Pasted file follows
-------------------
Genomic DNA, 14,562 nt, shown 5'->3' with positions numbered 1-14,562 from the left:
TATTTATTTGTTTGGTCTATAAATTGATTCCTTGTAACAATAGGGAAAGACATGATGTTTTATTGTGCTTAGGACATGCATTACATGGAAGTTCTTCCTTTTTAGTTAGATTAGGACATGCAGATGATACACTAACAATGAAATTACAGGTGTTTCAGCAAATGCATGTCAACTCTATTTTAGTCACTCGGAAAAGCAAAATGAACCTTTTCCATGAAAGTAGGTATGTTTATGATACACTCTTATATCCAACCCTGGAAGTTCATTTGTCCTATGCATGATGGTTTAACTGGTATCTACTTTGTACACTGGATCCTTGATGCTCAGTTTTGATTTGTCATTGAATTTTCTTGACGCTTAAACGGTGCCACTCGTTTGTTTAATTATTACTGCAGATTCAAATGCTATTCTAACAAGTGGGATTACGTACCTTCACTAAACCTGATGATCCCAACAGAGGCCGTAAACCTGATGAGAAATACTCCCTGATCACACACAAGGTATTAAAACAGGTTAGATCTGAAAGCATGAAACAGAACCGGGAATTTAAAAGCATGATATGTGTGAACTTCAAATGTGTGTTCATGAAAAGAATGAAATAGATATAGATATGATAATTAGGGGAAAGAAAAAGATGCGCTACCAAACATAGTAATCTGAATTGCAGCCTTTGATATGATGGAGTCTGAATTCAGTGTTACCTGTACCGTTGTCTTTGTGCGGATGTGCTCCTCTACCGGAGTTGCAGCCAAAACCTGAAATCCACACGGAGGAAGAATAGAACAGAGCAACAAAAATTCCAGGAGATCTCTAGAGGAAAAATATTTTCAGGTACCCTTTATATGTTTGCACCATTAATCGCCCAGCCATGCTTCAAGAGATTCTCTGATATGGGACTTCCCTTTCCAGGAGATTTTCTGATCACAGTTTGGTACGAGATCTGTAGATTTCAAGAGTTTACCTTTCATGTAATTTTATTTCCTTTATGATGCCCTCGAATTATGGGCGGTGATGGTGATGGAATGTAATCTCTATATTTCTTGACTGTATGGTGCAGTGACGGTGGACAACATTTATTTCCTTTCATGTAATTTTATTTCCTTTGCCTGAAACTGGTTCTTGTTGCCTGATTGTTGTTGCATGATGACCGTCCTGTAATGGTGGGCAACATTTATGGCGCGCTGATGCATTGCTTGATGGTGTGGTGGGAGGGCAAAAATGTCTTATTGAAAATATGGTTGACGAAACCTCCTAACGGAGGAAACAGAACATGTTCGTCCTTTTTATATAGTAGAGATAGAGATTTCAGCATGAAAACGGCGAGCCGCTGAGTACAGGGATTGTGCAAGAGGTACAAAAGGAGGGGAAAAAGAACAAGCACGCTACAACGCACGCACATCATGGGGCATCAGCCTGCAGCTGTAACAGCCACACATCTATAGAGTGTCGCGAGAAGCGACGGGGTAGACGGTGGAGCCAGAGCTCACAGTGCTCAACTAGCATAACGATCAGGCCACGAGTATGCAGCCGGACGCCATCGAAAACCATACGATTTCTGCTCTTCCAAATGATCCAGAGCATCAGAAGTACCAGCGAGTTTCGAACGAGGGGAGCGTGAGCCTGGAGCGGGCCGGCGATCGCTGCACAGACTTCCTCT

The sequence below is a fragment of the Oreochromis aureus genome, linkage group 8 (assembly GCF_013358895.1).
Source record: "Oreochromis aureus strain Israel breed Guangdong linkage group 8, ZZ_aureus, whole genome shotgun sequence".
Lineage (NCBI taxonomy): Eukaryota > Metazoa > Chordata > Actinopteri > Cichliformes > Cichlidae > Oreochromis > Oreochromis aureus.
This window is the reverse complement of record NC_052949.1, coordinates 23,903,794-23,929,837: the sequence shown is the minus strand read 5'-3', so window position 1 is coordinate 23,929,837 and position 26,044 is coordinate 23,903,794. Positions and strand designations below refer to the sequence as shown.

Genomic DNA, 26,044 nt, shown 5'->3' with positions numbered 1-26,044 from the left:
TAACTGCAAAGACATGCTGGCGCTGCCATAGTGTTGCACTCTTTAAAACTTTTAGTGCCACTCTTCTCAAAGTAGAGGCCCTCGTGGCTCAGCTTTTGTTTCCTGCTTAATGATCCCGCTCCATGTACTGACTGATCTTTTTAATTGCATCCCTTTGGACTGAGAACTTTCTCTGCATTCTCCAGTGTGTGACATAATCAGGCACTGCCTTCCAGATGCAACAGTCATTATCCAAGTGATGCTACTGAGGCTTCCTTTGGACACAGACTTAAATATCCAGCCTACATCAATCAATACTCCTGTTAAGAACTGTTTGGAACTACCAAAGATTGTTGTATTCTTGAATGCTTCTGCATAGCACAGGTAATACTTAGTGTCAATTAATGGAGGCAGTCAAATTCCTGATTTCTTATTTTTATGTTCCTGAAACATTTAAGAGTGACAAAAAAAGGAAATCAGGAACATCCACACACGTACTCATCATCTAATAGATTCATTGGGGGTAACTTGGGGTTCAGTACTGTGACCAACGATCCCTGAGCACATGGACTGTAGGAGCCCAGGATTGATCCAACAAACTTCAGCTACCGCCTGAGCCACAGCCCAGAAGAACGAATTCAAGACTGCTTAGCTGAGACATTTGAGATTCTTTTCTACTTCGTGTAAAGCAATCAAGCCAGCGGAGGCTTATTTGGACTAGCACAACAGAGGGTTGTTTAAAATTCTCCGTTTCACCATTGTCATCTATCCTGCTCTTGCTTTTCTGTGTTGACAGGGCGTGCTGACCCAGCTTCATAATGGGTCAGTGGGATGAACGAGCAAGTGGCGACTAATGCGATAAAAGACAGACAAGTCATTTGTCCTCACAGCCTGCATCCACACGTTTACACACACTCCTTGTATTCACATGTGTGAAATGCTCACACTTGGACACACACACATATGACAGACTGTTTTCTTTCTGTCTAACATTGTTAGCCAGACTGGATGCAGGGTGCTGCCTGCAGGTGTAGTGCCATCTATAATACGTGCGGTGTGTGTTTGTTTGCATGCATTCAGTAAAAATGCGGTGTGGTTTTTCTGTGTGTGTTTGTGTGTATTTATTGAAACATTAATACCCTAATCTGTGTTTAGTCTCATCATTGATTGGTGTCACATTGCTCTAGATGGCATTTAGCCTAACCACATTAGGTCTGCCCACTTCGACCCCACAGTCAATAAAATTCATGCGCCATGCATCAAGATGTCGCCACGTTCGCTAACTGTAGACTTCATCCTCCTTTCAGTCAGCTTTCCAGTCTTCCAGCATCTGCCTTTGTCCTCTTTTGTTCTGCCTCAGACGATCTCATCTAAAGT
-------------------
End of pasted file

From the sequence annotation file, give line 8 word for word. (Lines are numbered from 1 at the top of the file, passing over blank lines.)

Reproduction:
TAACTGCAAAGACATGCTGGCGCTGCCATAGTGTTGCACTCTTTAAAACTTTTAGTGCCACTCTTCTCAAAGTAGAGGCCCTCGTGGCTCAGCTTTTGTTTCCTGCTTAATGATCCCGCTCCATGTACTGACTGATCTTTTTAATTGCATCCCTTTGGACTGAGAACTTTCTCTGCATTCTCCAGTGTGTGACATAATCAGGCACTGCCTTCCAGATGCAACAGTCATTATCCAAGTGATGCTACTGAGGCTTCCTTTGGACACAGACTTAAATATCCAGCCTACATCAATCAATACTCCTGTTAAGAACTGTTTGGAACTACCAAAGATTGTTGTATTCTTGAATGCTTCTGCATAGCACAGGTAATACTTAGTGTCAATTAATGGAGGCAGTCAAATTCCTGATTTCTTATTTTTATGTTCCTGAAACATTTAAGAGTGACAAAAAAAGGAAATCAGGAACATCCACACACGTACTCATCATCTAATAGATTCATTGGGGGTAACTTGGGGTTCAGTACTGTGACCAACGATCCCTGAGCACATGGACTGTAGGAGCCCAGGATTGATCCAACAAACTTCAGCTACCGCCTGAGCCACAGCCCAGAAGAACGAATTCAAGACTGCTTAGCTGAGACATTTGAGATTCTTTTCTACTTCGTGTAAAGCAATCAAGCCAGCGGAGGCTTATTTGGACTAGCACAACAGAGGGTTGTTTAAAATTCTCCGTTTCACCATTGTCATCTATCCTGCTCTTGCTTTTCTGTGTTGACAGGGCGTGCTGACCCAGCTTCATAATGGGTCAGTGGGATGAACGAGCAAGTGGCGACTAATGCGATAAAAGACAGACAAGTCATTTGTCCTCACAGCCTGCATCCACACGTTTACACACACTCCTTGTATTCACATGTGTGAAATGCTCACACTTGGACACACACACATATGACAGACTGTTTTCTTTCTGTCTAACATTGTTAGCCAGACTGGATGCAGGGTGCTGCCTGCAGGTGTAGTGCCATCTATAATACGTGCGGTGTGTGTTTGTTTGCATGCATTCAGTAAAAATGCGGTGTGGTTTTTCTGTGTGTGTTTGTGTGTATTTATTGAAACATTAATACCCTAATCTGTGTTTAGTCTCATCATTGATTGGTGTCACATTGCTCTAGATGGCATTTAGCCTAACCACATTAGGTCTGCCCACTTCGACCCCACAGTCAATAAAATTCATGCGCCATGCATCAAGATGTCGCCACGTTCGCTAACTGTAGACTTCATCCTCCTTTCAGTCAGCTTTCCAGTCTTCCAGCATCTGCCTTTGTCCTCTTTTGTTCTGCCTCAGACGATCTCATCTAAAGT